Nearly one out of every six dollars that banks currently have out in construction and development loans--16.63%--are at least 90 days past due as of Sept. 30, and another 2.23% are 30 to 90 days in arrears, according to the latest Federal Deposit Insurance Corp. (FDIC) Quarterly Banking Profile released Nov. 23.
Those numbers are marginally better than the 16.87% of construction and development loans that were noncurrent as of June 30 and the 2.36% of such loans that were 30 days to 90 days overdue. But those past-due rates remain up to eight times larger than comparable figures for other types of real estate loans and loans to individuals.
The troubles that banks have had with construction and development loans helps explain why construction and development loan volume has shrunk 28.2% over the past year, from $493 billion as of Sept. 30, 2009, to $386 billion at the end of 2010’s third quarter.
So far this year, banks have charged off 5.28% of their construction and development loans outstanding, according to the FDIC's latest quarterly report of banking conditions. That's up from 5.14% as of the end of the second quarter, a sign that banks appear to have charged off about all the construction and development loans they're going to handle. On June 30, the total value of construction and development loans outstanding was $383.3 billion, or roughly $30 billion more, which is another indication that banks have been reducing their construction and development activity.
In contrast, the value of construction and development-related real estate of which banks have taken ownership has risen from $18 billion as of June 30 to $18.45 billion as of Sept. 30.
The number of banks that the FDIC has put on its list of problem institutions rose by 31 from the second quarter to total of 860 as of Sept. 30. That's the highest level since the first quarter of 1993, despite the fact that net income for the 7,760 FDIC-insured banks reporting jumped to $14.5 billion in this year's third quarter from $2 billion in the year-earlier period.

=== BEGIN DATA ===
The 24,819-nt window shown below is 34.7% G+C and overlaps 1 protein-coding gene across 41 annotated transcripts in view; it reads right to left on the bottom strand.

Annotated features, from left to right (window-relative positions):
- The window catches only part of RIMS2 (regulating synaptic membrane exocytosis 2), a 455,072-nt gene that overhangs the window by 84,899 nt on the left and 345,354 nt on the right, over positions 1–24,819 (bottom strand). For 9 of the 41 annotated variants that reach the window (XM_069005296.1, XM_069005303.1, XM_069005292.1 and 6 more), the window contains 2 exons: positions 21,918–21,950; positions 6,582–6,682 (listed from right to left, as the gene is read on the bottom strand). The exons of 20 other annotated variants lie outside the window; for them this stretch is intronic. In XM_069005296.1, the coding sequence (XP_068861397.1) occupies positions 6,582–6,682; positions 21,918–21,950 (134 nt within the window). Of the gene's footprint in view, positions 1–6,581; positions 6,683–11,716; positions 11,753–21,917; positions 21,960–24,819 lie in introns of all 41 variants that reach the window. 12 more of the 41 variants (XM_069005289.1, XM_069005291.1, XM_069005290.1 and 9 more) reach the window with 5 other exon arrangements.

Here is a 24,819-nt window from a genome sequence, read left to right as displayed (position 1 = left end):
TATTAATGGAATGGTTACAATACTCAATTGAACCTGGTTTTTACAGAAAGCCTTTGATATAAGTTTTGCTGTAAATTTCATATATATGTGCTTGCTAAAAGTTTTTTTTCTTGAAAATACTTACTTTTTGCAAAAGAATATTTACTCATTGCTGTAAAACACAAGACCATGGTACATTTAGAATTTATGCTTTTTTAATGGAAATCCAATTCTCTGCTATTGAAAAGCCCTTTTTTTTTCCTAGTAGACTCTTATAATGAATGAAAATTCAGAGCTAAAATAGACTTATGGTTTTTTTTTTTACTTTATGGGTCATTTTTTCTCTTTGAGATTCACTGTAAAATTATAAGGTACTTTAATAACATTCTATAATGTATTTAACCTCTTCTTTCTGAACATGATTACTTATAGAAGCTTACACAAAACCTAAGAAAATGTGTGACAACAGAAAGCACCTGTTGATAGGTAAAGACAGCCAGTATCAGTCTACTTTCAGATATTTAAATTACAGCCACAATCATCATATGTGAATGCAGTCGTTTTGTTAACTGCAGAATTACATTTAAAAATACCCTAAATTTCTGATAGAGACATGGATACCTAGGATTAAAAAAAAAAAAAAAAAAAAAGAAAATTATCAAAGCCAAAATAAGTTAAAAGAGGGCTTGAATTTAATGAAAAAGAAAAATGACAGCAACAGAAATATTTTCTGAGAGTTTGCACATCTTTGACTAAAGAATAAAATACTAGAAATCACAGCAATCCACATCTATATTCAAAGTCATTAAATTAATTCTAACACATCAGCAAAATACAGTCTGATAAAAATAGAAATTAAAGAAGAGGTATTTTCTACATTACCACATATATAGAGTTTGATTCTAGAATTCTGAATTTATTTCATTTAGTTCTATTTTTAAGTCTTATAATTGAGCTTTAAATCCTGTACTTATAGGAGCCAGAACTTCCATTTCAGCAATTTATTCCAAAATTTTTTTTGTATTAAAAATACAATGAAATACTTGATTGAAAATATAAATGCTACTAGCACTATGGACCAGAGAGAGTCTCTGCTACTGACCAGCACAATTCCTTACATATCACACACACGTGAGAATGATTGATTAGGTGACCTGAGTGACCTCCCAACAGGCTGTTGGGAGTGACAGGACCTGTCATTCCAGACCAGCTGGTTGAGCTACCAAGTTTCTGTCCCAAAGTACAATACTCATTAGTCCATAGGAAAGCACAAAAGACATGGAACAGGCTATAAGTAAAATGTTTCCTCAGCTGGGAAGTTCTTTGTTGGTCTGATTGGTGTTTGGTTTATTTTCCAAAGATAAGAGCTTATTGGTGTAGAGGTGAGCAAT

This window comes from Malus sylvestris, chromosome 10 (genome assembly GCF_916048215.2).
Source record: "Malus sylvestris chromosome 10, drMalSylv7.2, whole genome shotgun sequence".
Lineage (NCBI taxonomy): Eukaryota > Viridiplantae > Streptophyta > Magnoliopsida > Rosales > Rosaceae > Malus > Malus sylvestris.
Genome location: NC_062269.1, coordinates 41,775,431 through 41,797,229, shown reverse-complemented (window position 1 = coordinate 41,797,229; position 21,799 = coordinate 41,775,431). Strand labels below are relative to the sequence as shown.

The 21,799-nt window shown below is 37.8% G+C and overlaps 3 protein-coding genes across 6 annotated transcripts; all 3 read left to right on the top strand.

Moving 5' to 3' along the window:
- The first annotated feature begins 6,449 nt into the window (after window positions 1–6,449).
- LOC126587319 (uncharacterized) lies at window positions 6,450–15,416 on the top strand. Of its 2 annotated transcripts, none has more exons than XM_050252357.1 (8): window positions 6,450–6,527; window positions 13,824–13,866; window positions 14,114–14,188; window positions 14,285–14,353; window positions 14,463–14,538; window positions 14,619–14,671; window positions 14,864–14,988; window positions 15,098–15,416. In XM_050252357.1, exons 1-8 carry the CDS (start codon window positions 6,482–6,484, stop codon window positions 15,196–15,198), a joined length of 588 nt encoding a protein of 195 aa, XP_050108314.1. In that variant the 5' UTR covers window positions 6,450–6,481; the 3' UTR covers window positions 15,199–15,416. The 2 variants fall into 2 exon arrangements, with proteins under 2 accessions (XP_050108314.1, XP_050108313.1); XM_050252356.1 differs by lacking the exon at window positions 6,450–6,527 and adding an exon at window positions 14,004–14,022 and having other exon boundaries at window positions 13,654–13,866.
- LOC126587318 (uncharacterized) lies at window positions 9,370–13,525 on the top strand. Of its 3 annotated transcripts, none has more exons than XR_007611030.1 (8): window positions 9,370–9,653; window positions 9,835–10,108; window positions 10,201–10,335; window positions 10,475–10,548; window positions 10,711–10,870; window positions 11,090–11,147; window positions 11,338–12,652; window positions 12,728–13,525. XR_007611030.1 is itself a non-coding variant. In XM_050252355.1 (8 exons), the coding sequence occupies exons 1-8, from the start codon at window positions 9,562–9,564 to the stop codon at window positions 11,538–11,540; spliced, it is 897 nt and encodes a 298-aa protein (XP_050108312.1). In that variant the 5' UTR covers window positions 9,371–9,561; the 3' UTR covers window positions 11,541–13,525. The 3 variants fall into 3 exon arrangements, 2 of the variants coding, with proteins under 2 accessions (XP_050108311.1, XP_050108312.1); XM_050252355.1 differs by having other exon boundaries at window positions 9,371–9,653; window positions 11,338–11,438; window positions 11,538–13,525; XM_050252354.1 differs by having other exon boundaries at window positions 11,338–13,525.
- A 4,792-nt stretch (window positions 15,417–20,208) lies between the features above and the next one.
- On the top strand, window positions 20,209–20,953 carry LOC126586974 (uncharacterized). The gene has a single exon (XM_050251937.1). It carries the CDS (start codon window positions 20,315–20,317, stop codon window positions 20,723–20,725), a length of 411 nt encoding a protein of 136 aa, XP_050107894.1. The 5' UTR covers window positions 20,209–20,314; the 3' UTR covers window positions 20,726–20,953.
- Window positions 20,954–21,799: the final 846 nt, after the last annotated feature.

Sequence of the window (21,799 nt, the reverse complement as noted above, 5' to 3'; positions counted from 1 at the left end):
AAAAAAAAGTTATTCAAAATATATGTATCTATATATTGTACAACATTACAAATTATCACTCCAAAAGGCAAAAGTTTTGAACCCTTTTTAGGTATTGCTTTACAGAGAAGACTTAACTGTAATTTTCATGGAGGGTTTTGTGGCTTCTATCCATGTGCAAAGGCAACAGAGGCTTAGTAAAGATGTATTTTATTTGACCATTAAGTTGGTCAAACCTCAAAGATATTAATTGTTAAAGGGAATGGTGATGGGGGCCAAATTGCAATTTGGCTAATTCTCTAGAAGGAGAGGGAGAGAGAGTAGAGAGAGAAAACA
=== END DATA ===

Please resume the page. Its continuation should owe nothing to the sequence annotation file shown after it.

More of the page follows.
There were slight differences in the percentage of noncurrent construction and development loans in the third quarter depending on the bank's size and region, according to the report.
For example, FDIC-insured institutions with fewer than $100 million in assets have labeled just 10.33% of their real estate construction and development loans as being more than 90 days overdue, while banks with more than $10 billion in assets had 18.03% of their construction and development loans noncurrent.
By region, rates for noncurrent real estate construction and development loans ranged from 11.03% for the Dallas region (composed of Arkansas, Colorado, Louisiana, Mississippi, New Mexico, Oklahoma, Tennessee, and Texas) to 21.76% for the San Francisco region (which includes Alaska, Arizona, California, Hawaii, Idaho, Montana, Nevada, Oregon, Utah, Washington, Wyoming, and the Pacific Island territories).
Craig Webb is editor of ProSales magazine.
Learn more about markets featured in this article: Dallas, TX.